I checked my inbox in late July to find an email from StudentUniverse with the subject “You’re going to Taiwan”. I had no idea of what I was getting myself into but knew that it would be an experience of a lifetime.
“You’re going to Taiwan”
As an avid cyclist and president of the Columbia University cycling club, I have a passion for bicycle racing, but had never participated in a multi-day bike tour, let alone one that circumnavigated an entire country over the course of nine days, as is the case with the Formosa 900. Formosa is the former name of Taiwan and 900 refers to the number of kilometers biked during the event, which is part of the annual Taiwan Cycling Festival. – http://followersguru.net/
Before I knew it, three months had passed and November 3rd, the night of my departure, had arrived. After taking my last midterm of the semester and packing my bags, I was off to New York’s JFK Airport for a non-stop, overnight flight to Taipei on EVA Airways, Taiwan’s national carrier. Covering over 13,000km, this 16-hour flight is the fourth longest scheduled flight from JFK. This afforded me plenty of time to relax and get ahead with school work for the three days of classes I would be missing.
My flight landed early Saturday morning, November 5th, and after a 45-minute taxi ride to downtown Taipei, I arrived at the City Hall just in time for the opening ceremony. I met my fellow StudentUniverse Fly n’ Bike contest winners, Eric and Amy, as well as the rest of our cycling team.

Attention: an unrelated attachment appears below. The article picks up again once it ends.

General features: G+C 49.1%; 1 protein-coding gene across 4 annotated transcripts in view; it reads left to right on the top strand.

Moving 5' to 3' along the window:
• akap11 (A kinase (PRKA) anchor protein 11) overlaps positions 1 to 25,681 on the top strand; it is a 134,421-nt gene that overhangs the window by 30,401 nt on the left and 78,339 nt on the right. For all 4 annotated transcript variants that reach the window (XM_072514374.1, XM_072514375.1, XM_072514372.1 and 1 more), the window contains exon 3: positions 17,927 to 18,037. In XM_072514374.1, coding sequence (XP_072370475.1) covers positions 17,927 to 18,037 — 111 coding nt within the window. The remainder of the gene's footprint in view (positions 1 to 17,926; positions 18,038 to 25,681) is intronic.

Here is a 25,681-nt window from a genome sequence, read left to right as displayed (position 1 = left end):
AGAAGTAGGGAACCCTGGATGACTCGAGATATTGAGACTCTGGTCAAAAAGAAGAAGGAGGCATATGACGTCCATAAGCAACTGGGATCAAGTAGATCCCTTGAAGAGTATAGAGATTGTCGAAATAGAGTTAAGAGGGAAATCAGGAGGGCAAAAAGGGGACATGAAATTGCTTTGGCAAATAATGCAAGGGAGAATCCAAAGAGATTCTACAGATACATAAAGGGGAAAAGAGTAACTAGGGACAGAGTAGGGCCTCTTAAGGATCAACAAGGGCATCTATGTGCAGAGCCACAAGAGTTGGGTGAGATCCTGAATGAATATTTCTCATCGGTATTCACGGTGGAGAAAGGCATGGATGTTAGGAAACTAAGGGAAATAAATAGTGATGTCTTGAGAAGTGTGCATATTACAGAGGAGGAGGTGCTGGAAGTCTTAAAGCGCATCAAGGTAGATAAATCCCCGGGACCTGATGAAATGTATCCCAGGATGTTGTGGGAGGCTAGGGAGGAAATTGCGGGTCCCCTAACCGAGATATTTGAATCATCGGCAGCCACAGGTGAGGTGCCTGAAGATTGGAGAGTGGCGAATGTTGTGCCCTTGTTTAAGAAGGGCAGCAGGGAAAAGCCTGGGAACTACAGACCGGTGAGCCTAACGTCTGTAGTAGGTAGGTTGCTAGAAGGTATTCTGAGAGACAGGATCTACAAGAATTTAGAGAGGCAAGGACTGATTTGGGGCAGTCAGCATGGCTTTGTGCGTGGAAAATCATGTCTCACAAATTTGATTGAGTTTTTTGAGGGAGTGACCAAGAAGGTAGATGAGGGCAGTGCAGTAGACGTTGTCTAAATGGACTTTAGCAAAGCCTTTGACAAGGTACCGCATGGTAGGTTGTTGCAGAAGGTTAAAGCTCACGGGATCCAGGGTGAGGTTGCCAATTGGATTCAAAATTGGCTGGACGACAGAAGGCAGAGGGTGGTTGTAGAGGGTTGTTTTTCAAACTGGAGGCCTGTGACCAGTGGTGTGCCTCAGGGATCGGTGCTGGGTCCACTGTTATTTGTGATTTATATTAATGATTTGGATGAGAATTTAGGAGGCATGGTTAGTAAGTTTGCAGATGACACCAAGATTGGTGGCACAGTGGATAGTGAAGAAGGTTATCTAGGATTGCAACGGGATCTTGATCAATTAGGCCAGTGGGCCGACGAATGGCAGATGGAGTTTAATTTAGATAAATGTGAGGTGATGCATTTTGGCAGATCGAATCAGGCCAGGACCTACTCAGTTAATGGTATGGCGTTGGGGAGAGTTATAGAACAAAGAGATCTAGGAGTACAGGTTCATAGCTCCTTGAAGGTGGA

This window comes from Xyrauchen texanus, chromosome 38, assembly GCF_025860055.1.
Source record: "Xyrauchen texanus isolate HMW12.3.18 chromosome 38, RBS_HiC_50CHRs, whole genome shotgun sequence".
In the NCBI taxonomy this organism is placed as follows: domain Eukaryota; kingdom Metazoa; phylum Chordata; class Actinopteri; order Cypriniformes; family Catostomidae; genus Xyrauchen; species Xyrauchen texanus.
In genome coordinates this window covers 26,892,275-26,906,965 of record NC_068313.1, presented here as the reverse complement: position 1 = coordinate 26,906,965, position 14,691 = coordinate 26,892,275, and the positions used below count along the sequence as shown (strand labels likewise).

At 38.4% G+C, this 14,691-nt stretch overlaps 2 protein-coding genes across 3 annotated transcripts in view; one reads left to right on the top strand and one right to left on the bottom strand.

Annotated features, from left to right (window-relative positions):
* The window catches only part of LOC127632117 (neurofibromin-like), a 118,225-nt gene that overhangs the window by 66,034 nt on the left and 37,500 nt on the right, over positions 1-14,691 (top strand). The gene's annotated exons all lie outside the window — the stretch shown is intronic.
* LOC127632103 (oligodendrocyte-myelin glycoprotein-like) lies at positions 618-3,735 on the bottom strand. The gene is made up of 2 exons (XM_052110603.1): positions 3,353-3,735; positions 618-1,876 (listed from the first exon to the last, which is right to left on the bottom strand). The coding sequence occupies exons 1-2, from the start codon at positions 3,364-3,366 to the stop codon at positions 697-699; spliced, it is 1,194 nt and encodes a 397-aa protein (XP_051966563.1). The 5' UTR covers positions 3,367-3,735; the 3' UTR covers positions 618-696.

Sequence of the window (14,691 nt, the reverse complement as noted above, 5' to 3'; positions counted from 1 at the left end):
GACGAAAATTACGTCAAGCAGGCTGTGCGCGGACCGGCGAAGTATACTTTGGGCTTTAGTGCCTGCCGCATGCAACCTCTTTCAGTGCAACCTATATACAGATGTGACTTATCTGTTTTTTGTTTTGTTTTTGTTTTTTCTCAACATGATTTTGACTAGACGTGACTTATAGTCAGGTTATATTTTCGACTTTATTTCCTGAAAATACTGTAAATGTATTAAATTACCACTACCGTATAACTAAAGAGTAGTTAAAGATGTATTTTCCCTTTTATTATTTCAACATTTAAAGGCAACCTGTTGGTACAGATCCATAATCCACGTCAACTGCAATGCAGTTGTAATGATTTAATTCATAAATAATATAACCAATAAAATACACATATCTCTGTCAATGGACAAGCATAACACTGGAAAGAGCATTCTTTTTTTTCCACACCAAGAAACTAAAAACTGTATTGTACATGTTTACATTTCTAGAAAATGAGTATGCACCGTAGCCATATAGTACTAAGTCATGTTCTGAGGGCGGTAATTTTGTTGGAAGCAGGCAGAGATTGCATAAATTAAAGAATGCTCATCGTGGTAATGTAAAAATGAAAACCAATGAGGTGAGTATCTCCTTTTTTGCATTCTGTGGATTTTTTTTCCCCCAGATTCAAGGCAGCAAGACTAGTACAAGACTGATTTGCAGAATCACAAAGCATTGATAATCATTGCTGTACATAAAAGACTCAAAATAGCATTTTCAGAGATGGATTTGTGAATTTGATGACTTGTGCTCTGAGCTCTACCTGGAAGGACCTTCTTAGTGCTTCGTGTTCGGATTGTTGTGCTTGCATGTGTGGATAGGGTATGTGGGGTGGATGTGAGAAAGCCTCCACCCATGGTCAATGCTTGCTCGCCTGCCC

We were designated the Overseas Youth Riders, a diverse group of 15 students, travel bloggers, and other young professionals hailing from the United States, Canada, Singapore, Italy, Czech Republic, Hong Kong, India and Germany. Three of my teammates brought their own bikes, while the rest of us rode on flat handlebar road bikes provided by Giant Bicycles, the trip organizer and the largest bike company in the world, headquartered in Taiwan. Over the next nine days, our group would grow to become a close-knit family.
Day 1 – Taipei to Jiaoxi
On our first day, we covered 96 kilometers, from Taipei, Taiwan’s capital at the northern edge of the island, to Jiaoxi, a hot springs town on the northeastern coast. We departed under the shadow of the Taipei 101 skyscraper with sunny 25ºC weather, about 15ºC warmer than the cool fall weather of New York. We had four leaders: two on bikes and two driving our luggage and supply vans. Averaging a little over 20km/hr, we took breaks every 15 to 20 kilometers to regroup and refuel. It took about 30 kilometers of urban riding before we left the Taipei metropolitan area for quieter roads in the countryside. Our first major challenge was a climb up a mountain road, ending in a long tunnel that sliced through the rest of the mountain range and a descent into the Shifen valley for lunch. This meal was typical of all meals during the trip, shared dishes with an abundant and tasty variety of local cuisine. Meat, fish, rice, soup and vegetable dishes were piled high onto a lazy Susan at the center of a large, round table.
After lunch, we rode through the Old Caoling Tunnel, a railroad tunnel turned bike path, and followed Cycling Route Number 1, which runs between the Pacific coastline and railroad tracks, to reach Jiaoxi by sunset. Natural hot springs served as the water source for our rooms’ showers, a well-deserved treat after a long day of riding. After dinner, we were keen to explore the town. Taiwan is known for its outdoor night markets with food vendors and other stalls lined up along pedestrian-only streets. That night, we went to our first of many night markets, where we got fish spa treatments, sampled spicy ice cream, and dipped our feet in public hot springs. I hadn’t slept in a real bed for 48 hours, so I fell asleep immediately upon returning to the hotel and had overcome my jet lag by the following morning.